"You look out over the cliff, and it's exhilarating. It looks like a lot of fun. But sometimes you want to jump off," Chen said with a laugh.

Chen knows this experience firsthand. He founded Billpoint, Inc., which pioneered person-to-person payments, and grew his small startup from three people to 70 employees. Ebay later acquired the startup. Now, Chen is the CEO and founder of Accelergy Corporation, a R&D technology company that operates in both the US and China.

China has a very different business structure than Silicon Valley, according to Chen. Silicon Valley proudly boasts success stories of "two men in a garage" who later grew their businesses into worldwide companies. Yet in China, the story begins with 50 men who live together in a house. Though the set up is different, the goal is similar: everyone is working together to dream up the next big thing.

China is extremely innovative, competitive and fast-paced, Chen said. To navigate in this foreign marketplace, novice global entrepreneurs must have an understanding of another region's local markets and dedicate enough time for face-to-face communication with international employees.

Dr. Robert Lee found a way for his startup to address this communication challenge. Lee, who is the CEO and Chairman of Achievo Corporation, set up six satellite centers in China to work in conjunction with the company's headquarters in San Ramon, California."We want to be very close to our customers so that we're very local wherever we operate," Lee said.

Achievo is a government automation software company that serves global clients. The majority of its revenue--56 percent--comes from Japan. Meanwhile, 22 percent is from North America, 17 percent is from Europe, and 5 percent is from China.

Similar to Achievo's clientele, its employees are also spread out across the globe. 73 percent are from China and 16 percent are from North America, with other employees located in Germany, Canada, and the US."We are the living example of a flat world, if you will, in terms of our business model," Lee said.

Yet Gaudi Maier, CEO and President of Israel-based FraudSciences Corporation, also noted that experience is a crucial key to fostering a successful startup. Although a young group of team members bring a lot of energy to the table, nothing can replace the experience one spends in the corporate world.

"Getting a perspective of how a major corporation thinks is extremely invaluable," said Maier. "Having worked inside those companies, you have a little bit of an inside view into what's going to happen [in the future.]"

Lee agreed, but added that having past immersion in global markets is one of the most invaluable tools for a startup that is planning to expand internationally.

"The only way is to be there [abroad], suck it all in," said Lee. He later added, "One challenge [Americans] have culturally is that we think we have a god-given right to be at the top of the food chain. That is a very dangerous assumption."

So what's an emerging entrepreneur to do during this chaotic economic period in the US, when the threat of a recession is looming just around the corner?

Fear not, the three panelists answered. Venture capitalists are particularly keen to find the next big startup during sluggish economic periods--but their expectations will more stringent.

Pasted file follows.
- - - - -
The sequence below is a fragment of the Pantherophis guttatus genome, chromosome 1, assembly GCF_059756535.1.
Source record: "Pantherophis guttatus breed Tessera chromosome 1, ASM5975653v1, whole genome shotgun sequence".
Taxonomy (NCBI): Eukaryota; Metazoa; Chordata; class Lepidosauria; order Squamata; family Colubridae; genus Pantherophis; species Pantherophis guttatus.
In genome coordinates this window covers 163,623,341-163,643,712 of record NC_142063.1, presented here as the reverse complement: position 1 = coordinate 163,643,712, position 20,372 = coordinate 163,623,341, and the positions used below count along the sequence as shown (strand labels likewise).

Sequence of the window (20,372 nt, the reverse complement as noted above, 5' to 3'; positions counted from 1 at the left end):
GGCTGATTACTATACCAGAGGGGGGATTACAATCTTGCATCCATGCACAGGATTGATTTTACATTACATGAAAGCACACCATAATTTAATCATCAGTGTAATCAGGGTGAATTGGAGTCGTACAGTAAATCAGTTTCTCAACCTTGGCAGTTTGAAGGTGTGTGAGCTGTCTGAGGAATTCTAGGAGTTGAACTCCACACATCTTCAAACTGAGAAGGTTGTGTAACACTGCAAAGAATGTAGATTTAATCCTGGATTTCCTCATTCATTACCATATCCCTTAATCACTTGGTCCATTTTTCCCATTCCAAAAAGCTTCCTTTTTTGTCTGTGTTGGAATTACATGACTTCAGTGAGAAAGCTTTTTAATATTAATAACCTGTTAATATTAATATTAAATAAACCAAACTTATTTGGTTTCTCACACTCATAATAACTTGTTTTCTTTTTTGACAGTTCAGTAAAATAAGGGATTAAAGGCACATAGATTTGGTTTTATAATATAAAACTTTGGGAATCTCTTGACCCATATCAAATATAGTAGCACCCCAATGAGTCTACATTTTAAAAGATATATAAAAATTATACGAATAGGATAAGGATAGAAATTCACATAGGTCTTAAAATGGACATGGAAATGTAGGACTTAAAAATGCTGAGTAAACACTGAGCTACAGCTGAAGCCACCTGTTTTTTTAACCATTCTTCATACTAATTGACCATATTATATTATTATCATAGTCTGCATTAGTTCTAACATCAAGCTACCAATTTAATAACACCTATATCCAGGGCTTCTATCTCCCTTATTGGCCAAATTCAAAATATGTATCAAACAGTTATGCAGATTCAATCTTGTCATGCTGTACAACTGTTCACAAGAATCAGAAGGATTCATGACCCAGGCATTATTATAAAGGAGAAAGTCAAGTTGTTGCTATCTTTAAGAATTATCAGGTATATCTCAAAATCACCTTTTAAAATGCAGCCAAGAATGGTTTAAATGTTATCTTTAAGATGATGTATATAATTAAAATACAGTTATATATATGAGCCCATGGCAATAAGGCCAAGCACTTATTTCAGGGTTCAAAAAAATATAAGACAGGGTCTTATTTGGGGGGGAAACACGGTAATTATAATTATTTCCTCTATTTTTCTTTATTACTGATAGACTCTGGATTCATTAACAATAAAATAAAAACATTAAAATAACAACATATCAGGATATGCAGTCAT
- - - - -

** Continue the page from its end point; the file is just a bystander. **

"In slow times, the bar does get higher," Chen said. "You have to look at different regions and see what works best."

China is currently an attractive option for startups, according to Chen.

Startups must be ready to answer fundamental business questions to pass the altered standards of venture capital firms.

"Why should someone give you $1000? You have to tell your story," said Chen. "It's about your idea, it's about your team, it's about your market. Can you change something? Don't let venture guys tell you it's not a good idea unless you really believe it."

And although each panelist has come out on top, they've experienced their own share of failures also. It's all a part of the entrepreneurship game, the three admitted.

"Knowing how to fail and pick yourself up is one of the unique strengths we have in this Valley," Lee said. "Sometimes you gotta look at it and laugh at yourself, and consider it part of your human experience."

Tuesday, February 26, 2008

It's Your Turn to Tackle Obesity

Today's "Innovating for Health" panel on Pediatric Obesity was quite the eye-opener. Dr. Thomas Krummel, a surgeon at Stanford Hospital, moderated a discussion among a diverse panel of experts and then solicited ideas from a crowd of Stanford entrepreneurs. The panel tackled childhood obesity from medical, venture capital, entrepreneurial and behavioral angles and by all accounts, the disease is a growing problem (no pun intended) and the situation looks bleak.

According to one panel expert, Dr. Thomas Robinson, a Professor of Pediatrics at the Med School, 20% of today's children are obese and 1 out of every 3 children born today will have obesity-related diabetes at some point in their lifetime. That risk is even higher for African-American girls and Hispanic boys. Of those segments, 1 of every 2 children born today will get diabetes.

And the price tag for pediatric obesity related illnesses? A staggering $98 to $129 billion in annual health care costs. To many in the audience, that was a big Debbie Downer, but to other panelists, that's called opportunity.

Dana Mead, a panelist and life sciences venture capitalist at Kleiner Perkins, said there are currently about 50 companies addressing obesity, but the realities of the illness simply make it an unattractive investment for venture capitalists.